The collapse of travel giant Thomas Cook last month has left more than 22,000 former employees out of work. While initial responses focused on customers who found themselves trapped overseas, attention has since turned to newly-redundant staff.
Specifically: where former Thomas Cook talent may find themselves working next.
Former competitor brands have worked to accommodate abandoned holidaymakers on replacement flights. And, it turns out, they have been equally quick to extend support to ex-Thomas Cook talent, as well.
Thomas Cook and the race for talent
With more than 9,000 UK-based redundancies (and a further 13,000 worldwide), the release of newly available skills into the sector was never likely to go unnoticed. But what has been interesting to witness was the ‘non-traditional’ approach taken by many organisations.
But it is not only the leisure and travel industries wading in to scoop up the talent. Employers as diverse as the police force and rail operators have also rushed to grab newly available personnel.
And they have not been using the regular channels to reach out to the new talent pool, either.
The British Transport Police issued a message directly to former Thomas Cook employees – extending the offer of a slight career change. “We are looking for outstanding individuals to join our policing family and think that Thomas Cook’s dedicated and hard-working staff would fit right in at BTP. At this time of uncertainty for so many people, we wanted to help and highlight what options are available in the transport industry.”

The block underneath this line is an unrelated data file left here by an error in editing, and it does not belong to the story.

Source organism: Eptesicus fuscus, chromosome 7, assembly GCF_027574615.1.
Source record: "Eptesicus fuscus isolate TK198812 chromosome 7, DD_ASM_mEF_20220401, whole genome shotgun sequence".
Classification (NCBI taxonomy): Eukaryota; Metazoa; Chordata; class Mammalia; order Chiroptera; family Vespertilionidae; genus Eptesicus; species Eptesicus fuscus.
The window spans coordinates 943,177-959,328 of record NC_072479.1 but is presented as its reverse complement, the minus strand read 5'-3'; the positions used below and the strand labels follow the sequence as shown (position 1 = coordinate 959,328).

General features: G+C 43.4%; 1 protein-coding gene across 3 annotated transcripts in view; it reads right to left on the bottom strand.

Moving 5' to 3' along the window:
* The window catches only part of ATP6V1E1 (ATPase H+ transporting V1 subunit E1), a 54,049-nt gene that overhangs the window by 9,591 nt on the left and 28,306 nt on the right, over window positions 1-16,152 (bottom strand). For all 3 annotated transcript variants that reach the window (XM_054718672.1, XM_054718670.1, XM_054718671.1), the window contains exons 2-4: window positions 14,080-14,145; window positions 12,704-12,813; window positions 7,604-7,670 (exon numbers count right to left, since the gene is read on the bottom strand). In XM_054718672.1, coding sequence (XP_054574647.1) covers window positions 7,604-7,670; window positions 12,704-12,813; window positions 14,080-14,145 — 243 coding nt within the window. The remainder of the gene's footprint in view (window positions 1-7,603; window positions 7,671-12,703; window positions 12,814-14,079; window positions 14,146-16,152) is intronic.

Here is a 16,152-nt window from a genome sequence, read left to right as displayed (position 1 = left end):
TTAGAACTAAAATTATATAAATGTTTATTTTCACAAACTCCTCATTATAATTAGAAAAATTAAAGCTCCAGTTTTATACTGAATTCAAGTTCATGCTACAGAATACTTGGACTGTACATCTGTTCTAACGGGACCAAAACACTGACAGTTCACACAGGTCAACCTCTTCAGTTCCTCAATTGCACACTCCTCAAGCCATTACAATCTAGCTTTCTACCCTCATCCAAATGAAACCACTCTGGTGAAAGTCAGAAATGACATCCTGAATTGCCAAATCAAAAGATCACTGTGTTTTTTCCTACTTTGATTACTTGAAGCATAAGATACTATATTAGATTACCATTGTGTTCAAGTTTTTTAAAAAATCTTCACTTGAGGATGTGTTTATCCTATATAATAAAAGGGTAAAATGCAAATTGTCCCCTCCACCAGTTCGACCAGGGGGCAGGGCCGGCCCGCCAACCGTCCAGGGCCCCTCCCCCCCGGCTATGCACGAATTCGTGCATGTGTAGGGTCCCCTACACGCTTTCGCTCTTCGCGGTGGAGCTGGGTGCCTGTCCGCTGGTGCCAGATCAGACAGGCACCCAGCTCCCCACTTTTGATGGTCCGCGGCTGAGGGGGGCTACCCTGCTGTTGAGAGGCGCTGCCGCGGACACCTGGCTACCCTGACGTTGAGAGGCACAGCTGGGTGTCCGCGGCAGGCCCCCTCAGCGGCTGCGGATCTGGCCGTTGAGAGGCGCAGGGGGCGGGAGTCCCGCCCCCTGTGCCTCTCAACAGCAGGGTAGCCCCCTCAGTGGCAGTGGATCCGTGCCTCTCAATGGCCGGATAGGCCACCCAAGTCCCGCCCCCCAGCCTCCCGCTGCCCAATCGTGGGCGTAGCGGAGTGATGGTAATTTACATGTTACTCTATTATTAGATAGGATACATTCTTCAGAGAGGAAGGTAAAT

Meanwhile, Virgin Atlantic has created a completely new career pathway for ex-Thomas Cook employees wishing to join the airline. Although in this instance the offer is open to cabin crew with directly transferable skills, it demonstrates the efforts employers are making to capture talent.
Mass Redundancies present a microcosm of recruitment today
Mass redundancies of this scale can offer a helpful insight of the industry as a whole. That is because a large-scale shift in the skills market – focused on a specific industry –
The nature of the response tells us a few things. Firstly, the extent of skills gaps has forced employers to understand that reaction times are vital in securing talent. The speed with which companies reached out to available talent reveals the level of competition in the current jobs market.
Secondly, it shows that the smart use of social media channels. The firms in question were fast to reach out personally. Others – as we saw in the case of Virgin Atlantic – were able to develop unique pipelines for potential candidates.
Finally, the point of the transferability of skills is clear to see. The diverse range of prospective employers – including law enforcement – shows that employers are willing to look further afield for staff. This is most likely due in part to necessity, rather than choice. However, there is also growing acceptance that non-linear career paths can produce valuable candidates.
The 178-year-old travel firm collapsed with £1.6 billion in debts, having failed to secure £200 million required to stay afloat.